Should the Census of India 2011 be tasked with the collection of caste data, returning in a sense to the practice of the pre-Independence, colonial era? Let us start by recognising that the question is arguable. Opponents of caste enumeration tend to hark back to the ideals of the freedom struggle and the Constitution, which treat caste as illegitimate and see Census enumeration of caste as a tool of ‘divide and rule.' By not collecting caste data, the Census, a great national undertaking, strikes a blow for social equality. Supporters of caste enumeration tend to argue the opposite, namely that by collecting data on the caste-inequality link, the Census could become a promoter of progressive social change, chiefly by strengthening the case for compensatory discrimination policies across the land. As the sociologist Nandini Sundar points out, India in the past couple of decades has entered “a new era of caste relations” and while there has been heated debate on the political consequences of doing or not doing caste enumeration in the Census, little thought has been given to “how this is to be done, if at all; the nature of data generated; the level and form of tabulations in which data would be useful; who would gain from this knowledge at different levels; or the concrete ways in which caste data might or might not help to design government programmes to offset caste disabilities.”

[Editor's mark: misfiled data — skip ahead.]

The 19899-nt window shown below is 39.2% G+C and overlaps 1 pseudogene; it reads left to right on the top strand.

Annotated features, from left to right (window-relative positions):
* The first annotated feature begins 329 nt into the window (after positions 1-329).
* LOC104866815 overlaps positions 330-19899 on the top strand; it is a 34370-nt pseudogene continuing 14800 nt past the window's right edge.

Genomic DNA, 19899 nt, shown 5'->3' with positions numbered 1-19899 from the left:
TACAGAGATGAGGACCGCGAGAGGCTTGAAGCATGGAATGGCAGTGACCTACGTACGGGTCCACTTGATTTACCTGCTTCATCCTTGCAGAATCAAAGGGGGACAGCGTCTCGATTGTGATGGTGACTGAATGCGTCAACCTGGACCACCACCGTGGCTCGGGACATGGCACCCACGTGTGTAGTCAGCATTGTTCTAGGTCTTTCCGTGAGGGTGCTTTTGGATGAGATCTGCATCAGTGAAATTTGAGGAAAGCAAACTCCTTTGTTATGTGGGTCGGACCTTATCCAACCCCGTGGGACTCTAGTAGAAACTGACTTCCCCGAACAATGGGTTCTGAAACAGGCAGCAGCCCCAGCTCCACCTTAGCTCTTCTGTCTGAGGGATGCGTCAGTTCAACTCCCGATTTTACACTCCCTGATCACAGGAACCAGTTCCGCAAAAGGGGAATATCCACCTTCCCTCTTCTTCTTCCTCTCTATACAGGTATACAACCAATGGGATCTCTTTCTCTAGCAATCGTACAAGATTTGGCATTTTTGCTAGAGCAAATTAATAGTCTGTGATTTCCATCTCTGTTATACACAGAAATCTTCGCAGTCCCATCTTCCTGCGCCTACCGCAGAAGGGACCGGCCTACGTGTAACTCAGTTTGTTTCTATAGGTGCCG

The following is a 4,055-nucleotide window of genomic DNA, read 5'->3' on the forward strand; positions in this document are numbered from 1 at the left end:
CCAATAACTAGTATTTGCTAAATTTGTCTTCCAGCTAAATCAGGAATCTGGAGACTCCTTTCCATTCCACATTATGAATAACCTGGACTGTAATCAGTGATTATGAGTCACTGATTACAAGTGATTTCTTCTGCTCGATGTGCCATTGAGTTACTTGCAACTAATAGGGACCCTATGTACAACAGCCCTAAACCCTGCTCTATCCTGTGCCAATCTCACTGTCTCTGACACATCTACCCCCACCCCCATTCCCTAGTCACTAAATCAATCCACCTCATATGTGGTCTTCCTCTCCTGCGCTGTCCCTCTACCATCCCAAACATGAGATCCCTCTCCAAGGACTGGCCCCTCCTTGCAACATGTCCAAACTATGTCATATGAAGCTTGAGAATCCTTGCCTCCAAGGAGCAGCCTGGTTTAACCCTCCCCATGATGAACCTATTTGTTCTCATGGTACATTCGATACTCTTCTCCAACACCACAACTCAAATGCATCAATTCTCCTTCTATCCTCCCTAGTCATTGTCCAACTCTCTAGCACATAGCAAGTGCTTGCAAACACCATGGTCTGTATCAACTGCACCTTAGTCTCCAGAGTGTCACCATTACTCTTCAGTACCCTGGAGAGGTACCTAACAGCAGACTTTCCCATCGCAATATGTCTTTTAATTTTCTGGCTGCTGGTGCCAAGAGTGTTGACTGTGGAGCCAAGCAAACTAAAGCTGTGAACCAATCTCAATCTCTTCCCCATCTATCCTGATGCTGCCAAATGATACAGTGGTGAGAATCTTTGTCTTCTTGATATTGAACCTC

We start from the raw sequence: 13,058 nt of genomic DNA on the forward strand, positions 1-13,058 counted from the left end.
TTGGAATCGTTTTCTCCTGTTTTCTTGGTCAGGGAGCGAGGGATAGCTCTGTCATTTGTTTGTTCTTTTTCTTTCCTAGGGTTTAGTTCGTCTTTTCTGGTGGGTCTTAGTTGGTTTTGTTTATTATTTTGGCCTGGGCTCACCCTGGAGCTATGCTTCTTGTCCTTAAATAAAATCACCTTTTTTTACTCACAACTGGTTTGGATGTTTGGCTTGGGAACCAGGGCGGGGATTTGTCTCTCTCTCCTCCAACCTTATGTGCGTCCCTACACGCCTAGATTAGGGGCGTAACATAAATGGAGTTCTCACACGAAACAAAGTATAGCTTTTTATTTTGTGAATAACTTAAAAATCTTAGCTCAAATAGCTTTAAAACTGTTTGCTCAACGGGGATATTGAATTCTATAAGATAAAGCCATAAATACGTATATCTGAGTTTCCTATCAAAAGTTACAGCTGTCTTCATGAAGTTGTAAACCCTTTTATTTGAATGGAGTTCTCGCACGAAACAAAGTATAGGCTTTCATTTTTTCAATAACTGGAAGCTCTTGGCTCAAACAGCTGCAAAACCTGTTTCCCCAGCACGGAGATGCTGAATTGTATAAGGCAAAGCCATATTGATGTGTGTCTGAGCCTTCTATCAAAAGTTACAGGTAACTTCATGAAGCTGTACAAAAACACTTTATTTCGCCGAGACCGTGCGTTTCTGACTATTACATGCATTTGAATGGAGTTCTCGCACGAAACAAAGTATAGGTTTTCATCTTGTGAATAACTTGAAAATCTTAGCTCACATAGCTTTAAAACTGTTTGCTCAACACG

Whether the collection of caste data, other than for the Scheduled Castes and the Scheduled Tribes, will be socially divisive or will help in the quest for equality can be left aside for the purposes of settling the remit of the forthcoming decennial exercise. The short answer is that the Census is a great demographic endeavour that must not be confused with social science field work. As it is meant to collect observational data, and not information based on the perceptions of the respondents or self-categorisation, it cannot be the vehicle for capturing caste-wise population data. Besides, India is home to a humungous number of sub-castes with nomenclature variations across regions: aggregating them across villages will be too complex for the Census to handle. The enumerators, as Union Home Minister P. Chidambaram has pointed out, lack the sociological sensitivity to record and classify the population on the basis of castes and sub-castes. But this shortcoming applies also to the trainers and indeed to the whole Census system. If backward class commissions or socio-political movements need up-to-date measurement of caste and better data on the caste-inequality link, there are other ways of gaining this information. The government certainly did the right thing in resisting pressure from some political parties and regional groupings to task Census 2011 with doing something it just cannot handle.